My first encounter with the new security for flights to the US

There are numerous reports of enhanced security being introduced on flights to the US, from yesterday. The new procedures appear to include more extensive questioning when encountering security staff, plus more checks at the gate.

I was flying from London to Philadelphia yesterday. Connecting at London is always a horrid experience, and American certainly added to that. I wasn’t aware that new arrangements were coming, and so the whole thing caught me a little off guard.

American has agents, but no check-in staff, at Terminal 5, so that you can deal with them before you get on the bus to Terminal 3.

I had expected the usual round of questions but they seem to have introduced some new ones – amongst those featured were:

  • Where did you fly in from?
  • Why were you there?
  • Who did you meet?
  • Why are you flying to Los Angeles (I was actually going to Las Vegas), I suspect this was a deliberate mistake
  • Who made your hotel reservation
  • Where are you staying
  • Why are you going there?
  • What will you be doing there?

I don’t remember much more, but this was the thrust of the conversation which went on 4-5 minutes; much longer than the previous version of the quiz.

I did get one where I could not immediately remember the name of the hotel, and the agent came back with ‘Why don’t you know where you are staying’. In fact it was because I had moved hotels last week when the rate got good at the property next door.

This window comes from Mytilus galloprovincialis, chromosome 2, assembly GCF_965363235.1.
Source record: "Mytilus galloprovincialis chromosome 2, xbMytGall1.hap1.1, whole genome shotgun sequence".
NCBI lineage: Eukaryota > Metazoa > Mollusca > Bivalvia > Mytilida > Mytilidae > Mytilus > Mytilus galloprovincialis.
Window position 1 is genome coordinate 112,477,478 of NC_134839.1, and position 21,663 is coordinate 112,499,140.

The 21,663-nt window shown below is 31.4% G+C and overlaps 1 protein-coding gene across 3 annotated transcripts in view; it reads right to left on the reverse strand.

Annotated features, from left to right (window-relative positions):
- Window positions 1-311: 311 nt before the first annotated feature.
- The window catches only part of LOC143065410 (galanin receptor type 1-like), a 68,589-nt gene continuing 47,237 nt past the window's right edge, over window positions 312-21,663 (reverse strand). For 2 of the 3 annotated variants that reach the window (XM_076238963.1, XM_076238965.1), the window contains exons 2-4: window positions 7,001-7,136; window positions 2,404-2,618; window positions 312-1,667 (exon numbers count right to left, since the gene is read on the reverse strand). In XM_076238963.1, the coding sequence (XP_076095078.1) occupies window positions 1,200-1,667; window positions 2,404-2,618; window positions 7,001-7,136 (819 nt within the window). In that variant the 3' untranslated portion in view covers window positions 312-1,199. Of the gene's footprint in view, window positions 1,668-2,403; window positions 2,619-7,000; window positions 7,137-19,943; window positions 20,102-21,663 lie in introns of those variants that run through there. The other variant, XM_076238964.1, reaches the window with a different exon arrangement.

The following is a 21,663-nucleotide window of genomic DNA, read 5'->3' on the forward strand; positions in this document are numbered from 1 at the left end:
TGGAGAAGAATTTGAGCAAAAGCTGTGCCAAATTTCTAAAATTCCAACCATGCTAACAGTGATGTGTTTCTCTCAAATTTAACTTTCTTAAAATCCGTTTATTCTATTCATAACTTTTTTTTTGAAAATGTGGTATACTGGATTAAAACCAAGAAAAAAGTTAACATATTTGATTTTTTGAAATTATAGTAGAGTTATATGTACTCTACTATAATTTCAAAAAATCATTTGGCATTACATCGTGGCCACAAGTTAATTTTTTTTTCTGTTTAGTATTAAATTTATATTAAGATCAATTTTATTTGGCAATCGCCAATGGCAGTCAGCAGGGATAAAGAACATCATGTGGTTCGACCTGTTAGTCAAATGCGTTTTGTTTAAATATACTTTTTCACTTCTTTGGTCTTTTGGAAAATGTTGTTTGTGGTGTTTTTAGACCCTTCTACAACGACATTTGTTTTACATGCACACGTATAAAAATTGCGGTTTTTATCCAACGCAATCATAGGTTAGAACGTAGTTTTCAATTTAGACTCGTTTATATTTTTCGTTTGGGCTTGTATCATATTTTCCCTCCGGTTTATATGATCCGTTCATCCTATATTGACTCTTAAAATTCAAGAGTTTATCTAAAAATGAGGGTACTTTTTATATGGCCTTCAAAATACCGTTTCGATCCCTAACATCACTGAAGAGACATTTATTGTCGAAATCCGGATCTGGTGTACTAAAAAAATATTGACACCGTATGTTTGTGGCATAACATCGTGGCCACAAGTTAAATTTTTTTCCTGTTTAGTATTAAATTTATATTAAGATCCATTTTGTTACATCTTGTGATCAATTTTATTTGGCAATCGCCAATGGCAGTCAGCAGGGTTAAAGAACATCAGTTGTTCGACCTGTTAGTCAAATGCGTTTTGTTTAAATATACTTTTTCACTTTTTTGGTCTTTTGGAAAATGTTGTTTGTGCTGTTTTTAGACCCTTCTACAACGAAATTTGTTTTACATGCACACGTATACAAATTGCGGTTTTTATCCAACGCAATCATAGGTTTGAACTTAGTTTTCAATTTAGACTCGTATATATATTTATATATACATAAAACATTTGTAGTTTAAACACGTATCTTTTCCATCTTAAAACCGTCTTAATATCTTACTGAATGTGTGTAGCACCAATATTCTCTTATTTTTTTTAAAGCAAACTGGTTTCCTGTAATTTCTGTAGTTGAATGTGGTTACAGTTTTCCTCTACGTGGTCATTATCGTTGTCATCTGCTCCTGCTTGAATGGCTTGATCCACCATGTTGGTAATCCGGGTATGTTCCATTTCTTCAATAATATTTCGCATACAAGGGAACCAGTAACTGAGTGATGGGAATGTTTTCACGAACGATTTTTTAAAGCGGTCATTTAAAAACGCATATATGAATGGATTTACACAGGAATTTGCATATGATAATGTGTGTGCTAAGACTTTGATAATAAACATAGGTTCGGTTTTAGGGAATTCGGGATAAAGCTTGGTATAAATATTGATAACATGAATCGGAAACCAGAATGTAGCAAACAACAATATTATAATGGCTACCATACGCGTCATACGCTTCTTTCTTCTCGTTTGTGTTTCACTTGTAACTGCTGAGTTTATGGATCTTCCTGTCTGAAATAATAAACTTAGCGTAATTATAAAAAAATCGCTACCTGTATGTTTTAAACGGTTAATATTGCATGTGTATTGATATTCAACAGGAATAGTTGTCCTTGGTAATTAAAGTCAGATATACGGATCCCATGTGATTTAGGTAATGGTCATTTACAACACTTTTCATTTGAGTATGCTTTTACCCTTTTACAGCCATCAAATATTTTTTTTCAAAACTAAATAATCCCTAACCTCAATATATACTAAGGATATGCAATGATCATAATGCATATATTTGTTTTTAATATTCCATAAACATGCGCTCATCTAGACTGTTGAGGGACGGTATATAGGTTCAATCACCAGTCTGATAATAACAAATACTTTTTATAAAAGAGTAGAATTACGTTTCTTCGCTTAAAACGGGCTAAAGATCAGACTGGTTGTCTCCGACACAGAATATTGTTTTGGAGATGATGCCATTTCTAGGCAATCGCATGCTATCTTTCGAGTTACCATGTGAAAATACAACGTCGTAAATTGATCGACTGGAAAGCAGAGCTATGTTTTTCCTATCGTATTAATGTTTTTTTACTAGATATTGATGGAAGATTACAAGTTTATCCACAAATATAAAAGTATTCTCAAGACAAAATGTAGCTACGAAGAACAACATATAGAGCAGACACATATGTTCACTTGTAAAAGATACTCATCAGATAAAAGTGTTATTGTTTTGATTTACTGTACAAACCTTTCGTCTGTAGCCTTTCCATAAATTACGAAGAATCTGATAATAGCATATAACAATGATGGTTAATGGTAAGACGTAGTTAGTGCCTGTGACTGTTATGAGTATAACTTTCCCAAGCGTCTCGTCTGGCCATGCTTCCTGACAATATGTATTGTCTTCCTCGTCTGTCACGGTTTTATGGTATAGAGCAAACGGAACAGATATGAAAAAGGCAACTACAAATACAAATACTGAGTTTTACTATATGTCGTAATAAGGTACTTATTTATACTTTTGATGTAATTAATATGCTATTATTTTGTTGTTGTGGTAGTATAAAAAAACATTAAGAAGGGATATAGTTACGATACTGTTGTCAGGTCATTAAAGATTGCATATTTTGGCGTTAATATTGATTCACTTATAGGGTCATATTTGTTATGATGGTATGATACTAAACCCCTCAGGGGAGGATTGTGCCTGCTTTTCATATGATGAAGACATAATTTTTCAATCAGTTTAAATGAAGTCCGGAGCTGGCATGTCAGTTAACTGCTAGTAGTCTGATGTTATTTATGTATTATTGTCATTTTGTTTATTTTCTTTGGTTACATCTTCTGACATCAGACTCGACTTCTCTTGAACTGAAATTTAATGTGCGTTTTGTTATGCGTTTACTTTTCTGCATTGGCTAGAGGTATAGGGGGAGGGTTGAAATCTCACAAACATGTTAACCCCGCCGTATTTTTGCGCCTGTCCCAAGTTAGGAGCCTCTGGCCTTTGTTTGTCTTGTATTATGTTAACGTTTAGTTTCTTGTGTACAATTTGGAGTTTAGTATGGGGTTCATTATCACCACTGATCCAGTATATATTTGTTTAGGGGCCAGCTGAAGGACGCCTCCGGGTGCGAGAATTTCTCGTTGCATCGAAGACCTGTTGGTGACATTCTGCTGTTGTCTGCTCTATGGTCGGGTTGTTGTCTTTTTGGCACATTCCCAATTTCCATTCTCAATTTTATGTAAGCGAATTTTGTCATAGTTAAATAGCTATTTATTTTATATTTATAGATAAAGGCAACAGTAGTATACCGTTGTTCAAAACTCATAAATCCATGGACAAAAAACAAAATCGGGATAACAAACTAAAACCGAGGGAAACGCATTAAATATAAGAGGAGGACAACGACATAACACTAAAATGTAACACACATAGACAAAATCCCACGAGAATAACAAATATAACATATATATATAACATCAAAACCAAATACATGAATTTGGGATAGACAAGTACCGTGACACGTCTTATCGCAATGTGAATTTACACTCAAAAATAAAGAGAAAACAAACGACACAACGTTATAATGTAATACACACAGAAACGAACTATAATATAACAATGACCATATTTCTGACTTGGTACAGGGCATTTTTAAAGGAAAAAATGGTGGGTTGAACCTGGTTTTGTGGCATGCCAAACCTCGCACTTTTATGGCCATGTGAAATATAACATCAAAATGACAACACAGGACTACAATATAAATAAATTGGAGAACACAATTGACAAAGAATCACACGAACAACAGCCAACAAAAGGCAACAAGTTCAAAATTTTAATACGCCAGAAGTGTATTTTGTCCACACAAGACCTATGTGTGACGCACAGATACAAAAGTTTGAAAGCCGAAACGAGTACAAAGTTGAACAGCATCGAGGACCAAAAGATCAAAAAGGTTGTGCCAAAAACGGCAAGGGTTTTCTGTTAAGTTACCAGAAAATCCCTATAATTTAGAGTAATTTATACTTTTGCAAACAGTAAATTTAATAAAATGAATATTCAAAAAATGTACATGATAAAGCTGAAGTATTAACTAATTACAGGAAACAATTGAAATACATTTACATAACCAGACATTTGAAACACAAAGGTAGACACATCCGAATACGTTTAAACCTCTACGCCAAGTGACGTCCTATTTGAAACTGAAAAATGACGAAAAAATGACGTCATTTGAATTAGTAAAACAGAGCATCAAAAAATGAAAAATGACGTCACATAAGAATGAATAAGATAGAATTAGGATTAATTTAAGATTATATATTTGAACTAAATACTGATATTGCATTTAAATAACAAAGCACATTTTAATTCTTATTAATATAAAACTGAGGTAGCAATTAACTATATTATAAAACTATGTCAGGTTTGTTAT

I managed to satisfy the agent and was off on the horrid bus journey to T3.

At the gate there were a lot – and I mean a lot – of people on the Security staff’s list – looked to be between 20 and 30, including passengers in premium cabins which I found to be unusual in the previous regime.

I’ll see if BA are doing this any different when I fly with them in a couple of weeks, but for now, my advice is to prepare of the quiz, and make sure you have your papers in order, in case you get asked.

 

Comments

  1. James ward wrote: “What possible security benefit can this possibly achieve?”
    In my opinion, none whatsoever. None. Zero. None.
    If the bad guys really wanted to do something they can figure out a way to do it.
    The people doing the “screening/interview” are not highly trained security personnel so the only bad guys they could realistically be able to catch are the ones who are imbeciles.

  2. Agree with Jason. This appears to be inspired by the truly excellent security screening at TLV, where the sole purpose of questions like this is to make someone lie (about anything). Once you lie, of course, then you get moved to a much more intense security screening. As Jason said though, this only works if the agents are highly trained in detecting lies. This is a waste of time.

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